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Chapter 5

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Matthias Niemeier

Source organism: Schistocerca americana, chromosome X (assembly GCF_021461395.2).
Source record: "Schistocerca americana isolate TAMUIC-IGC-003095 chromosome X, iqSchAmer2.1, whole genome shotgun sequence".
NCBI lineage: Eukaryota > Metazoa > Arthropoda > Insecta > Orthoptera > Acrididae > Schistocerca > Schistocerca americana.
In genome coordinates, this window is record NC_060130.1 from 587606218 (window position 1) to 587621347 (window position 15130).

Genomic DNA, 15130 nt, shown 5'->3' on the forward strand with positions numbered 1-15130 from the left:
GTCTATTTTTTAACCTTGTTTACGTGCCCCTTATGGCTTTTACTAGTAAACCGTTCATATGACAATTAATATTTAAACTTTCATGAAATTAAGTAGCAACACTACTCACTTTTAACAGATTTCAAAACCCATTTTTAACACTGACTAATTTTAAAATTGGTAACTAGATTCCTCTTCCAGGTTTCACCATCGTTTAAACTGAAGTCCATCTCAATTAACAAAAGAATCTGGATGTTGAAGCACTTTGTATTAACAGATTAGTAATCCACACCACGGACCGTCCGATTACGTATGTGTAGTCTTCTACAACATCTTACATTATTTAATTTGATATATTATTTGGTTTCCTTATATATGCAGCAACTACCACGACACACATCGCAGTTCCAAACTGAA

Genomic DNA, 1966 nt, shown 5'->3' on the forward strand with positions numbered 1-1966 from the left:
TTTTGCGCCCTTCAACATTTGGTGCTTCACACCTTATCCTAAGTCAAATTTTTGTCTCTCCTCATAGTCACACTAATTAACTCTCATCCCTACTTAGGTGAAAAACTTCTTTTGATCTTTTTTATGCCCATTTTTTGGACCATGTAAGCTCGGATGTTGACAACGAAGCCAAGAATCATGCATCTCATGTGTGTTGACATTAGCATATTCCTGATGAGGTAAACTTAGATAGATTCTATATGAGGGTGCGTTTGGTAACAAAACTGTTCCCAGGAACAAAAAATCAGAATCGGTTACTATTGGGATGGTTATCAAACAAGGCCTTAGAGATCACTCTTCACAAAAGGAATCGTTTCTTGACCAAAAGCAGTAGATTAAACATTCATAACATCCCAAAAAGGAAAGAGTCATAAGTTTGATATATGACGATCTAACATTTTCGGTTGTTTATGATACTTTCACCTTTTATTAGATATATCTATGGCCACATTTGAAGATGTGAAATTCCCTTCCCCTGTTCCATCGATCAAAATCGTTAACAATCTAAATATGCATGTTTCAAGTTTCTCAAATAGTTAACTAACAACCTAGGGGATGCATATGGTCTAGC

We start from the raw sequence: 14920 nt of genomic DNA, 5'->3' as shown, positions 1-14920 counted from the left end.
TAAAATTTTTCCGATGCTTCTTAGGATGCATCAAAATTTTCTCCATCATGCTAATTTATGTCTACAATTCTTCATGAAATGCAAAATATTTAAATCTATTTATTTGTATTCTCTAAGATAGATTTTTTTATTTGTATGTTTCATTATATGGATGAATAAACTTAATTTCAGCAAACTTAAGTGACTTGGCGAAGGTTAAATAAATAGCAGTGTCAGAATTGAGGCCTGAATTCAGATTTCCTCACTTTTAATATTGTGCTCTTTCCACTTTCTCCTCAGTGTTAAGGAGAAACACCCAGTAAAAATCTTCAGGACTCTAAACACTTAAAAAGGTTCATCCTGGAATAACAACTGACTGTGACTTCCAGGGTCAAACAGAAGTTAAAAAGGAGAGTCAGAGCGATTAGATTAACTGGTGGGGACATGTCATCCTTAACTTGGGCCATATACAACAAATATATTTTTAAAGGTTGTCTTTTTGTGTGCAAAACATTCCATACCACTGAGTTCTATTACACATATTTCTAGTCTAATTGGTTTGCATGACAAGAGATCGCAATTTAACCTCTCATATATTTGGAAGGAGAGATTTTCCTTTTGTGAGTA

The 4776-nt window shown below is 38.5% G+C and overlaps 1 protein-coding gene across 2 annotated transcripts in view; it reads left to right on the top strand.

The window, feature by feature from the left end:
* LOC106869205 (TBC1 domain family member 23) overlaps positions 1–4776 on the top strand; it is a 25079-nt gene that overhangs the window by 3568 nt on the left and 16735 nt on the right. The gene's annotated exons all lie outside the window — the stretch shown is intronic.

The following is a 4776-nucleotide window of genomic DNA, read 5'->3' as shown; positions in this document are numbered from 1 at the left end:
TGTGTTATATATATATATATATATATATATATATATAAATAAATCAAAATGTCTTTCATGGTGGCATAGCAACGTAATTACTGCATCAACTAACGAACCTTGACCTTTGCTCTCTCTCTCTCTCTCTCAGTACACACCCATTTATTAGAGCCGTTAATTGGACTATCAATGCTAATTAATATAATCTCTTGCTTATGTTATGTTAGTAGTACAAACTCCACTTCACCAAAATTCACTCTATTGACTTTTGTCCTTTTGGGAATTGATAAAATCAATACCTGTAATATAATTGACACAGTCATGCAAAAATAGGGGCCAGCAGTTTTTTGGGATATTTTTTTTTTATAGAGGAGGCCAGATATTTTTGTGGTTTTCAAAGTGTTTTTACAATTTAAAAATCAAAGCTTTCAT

Chapter 5: The Perception of Colour Three Steps to Colour Perception 1. Detection: Wavelengths must be detected 2. Discrimination: We must be able to tell the difference between one wave length (or mixture of wavelengths) and another 3. Appearance: We want to assign perceived colours to lights and surfaces in the world. We want those perceived colours to go with the specific object and not change dramatically as the viewing conditions change Step 1: Color Detection - We have 3 types of cone photoreceptors which differ in the photopigment they carry resulting in different sensitivities to different wavelengths - We have only 1 type of rod photoreceptor which peaks at about 500 nm - S-Cones: A cone that is preferentially sensitive to short wavelengths; colloquially (but not entirely accurately) known as the “blue cone”. Picks up wavelengths at about 420 nm - M-Cones: A cone that is preferentially sensitive to middle wavelengths; colloquially (but not entirely accurately) known as the “green cone”. Peak at about 535 nm - L-Cones: A cone that is preferentially sensitive to long wavelengths; colloquially (but not entirely accurately) known as the “red cone”. Peaks at about 565 nm - Photopic: Referring to light intensities that are bright enough to “saturate” the rod receptors (that is, to drive them to their maximum responses). Cones work at Photopic (daylight) levels. - Scotopic: Referring to light intensities that are bright enough to stimulate rod receptors but too dim to stimulate the cone receptors Step 2: Colour Discrimination The Problem of Univariance: The fact that an infinite set of different wavelength-intensity combinations can elicit exactly the same response from a single type of photoreceptor. One photoreceptor type cannot make colour discriminations based on wavelength - Ex. Lights of 450 and 625 nm each elicit the same response from the photoreceptor - Univariance explains the lack of colour in dimly lit scenes. There is only 1 type of rod photoreceptor with only 1 type of photopigment, rhodopsin. Thus they all have the same sensitivity to wavelengths, and therefore can’t discriminate between colours - We can detect differences between wavelengths or mixtures of wavelengths because we have more than 1 kind of cone photoreceptor Trichromatic Theory of Colour Vision (or Trichromacy): The theory that the colour of any light is defined in our visual system by the relationship between 3 numbers – the outputs of 3 receptor types now known to be the 3 cones. Also known as the Young- Helmholtz Theory - M cones, S cones, and L cones may all respond more or less intensely to different wavelengths and therefore be the cause of colour differentiation Metamers: Different mixtures of wavelengths that look identical. More generally, any pair of stimuli that re perceived as identical in spite of physical differences - Usually we do not see single wavelengths, almost everything we see emits a combination of wavelengths - Example picture on pg 121 - Ex. if you put a red and a green light on a piece of paper so they mix Say for the red light your M cones may produces 80 units of activity, 40 units in the L cones, etc. Then for the green light your M cones produce 40 units and the L cones produce 80 units. The amount of units in total for the M cones and L cones are the same, although the units are distributed differently between the 2. So these colours may in turn come together and make for example, yellow. So if 2 sets of lights produce the same responses, they are metamers and must look identicle in terms of response units *Mixing wavelenths of light does not change the physical wavelengths (Ex. 400nm of light mixed with 450nm of light does not make a wavelength of 850nm or the average of the two. They are still distinct and separate entities) * Maxwell discovered that only 3 mixing colours of light at different intensities are needed to match any one colour. Therefore 3 different colour mechanisms (primary colours) limit the human experience of colour Additive Colour Mixture: A mixture of lights. If light A and light B are both reflected from a surface to the eye, in the perception of colour the effects of those 2 lights add together Subtractive Colour Mixture: A mixture of pigments. If pigments A and B mix, some of the light shining on the surface will be subtracted by A, and some by B. Only the remainder contributes to the perception of colour - Explains why even though red and green in terms of wavelengths can make yellow, when you paint red and green together it makes brown *if all wavelengths for all 3 colours are equal it produces white light From Retina to Brain: Repackaging the Information - The nervous system computes 2 differences. L-M and [L+M]-S - Combining L and M signals give information about light intensity - The difference between L and M tell the differences between amount of blood in the skin (therefore people can see blushing and paleness) Cone-Opponent Cells in the Retina and LGN Lateral Geniculate Nucleus (LGN): A structure in the thalamus, part of the midbrain, that receives input from the retinal ganglion cells and has input and output connections to the visual cortex - Have receptive fields with center-surround organization - Some retinal and ganglion cells are excited by the L-cone onset in their center and inhibited by M-one onsets in their surround - Cone –opponent cell: A cell type found in the retina, LGN, and visual cortex that, in effect, subtracts one type of cone input from another - The retina and LGN contain cells that have repackaged wavelength information into cone-opponent difference signals that constrain our ability to see differences between regions Step 3: Colour Appearance - Because we have 3 different types of cone photoreceptors, light reaching any part of the retina will be translated into 3 responses, one for each population of cones - If the light rays reflecting off 2 surfaces produce the same set of cone responses, the 2 surfaces must and will appear to be exactly the same colour (they will be metamers) Colour Space: The three-dimensional space, established because colour perception is based on the outputs of 3 cone types, that describes the set of all colours Achromatic: Referring to any colour that lacks a chromatic (hue) component. Black, white, or gray Hue: The chromatic (colourful) aspect of colour (red, blue, yellow, and so on) Saturation: The chromatic strength of a hue. - Ex. White has zero saturation, pink is more saturated, and red is fully saturated Brightness: The perceptual consequence of the physical intensity of a light Opponent Colours Opponent Colour Theory: The theory that perception of colour is based on the output of 3 mechanisms, each of the resulting from an opponency between 2 colours: red vs green, blue vs yellow, and black vs white - Ex there is no such thing as a reddish-green or bluish-yellow because those colours oppose each other - Unique Hue: Any of four colours that can be described with only a single colour term: red, yellow, green, blue. Other colours (e.g. purple or orange) can be described as compounds (reddish blue, reddish yellow). - Hugh Cancellation: To attempt to determine how much of one opponent colour is needed to eliminate the other opponent colour Colour in the Visual Cortex - Cells in the LGN seem to be cone opponent cells Double-Opponent Cells: A cell type, found in the visual cortex, in which one region is excited by one cone type, combination of cones, or colour and inhibited by the opponent cones or colour (eg. R+/G-). Another adjacent region would be inhibited by the first input and excited by the second (thus in this example, R-/G+) - Conveys information about chromatic edges Single-Opponent Cell: Another way to refer to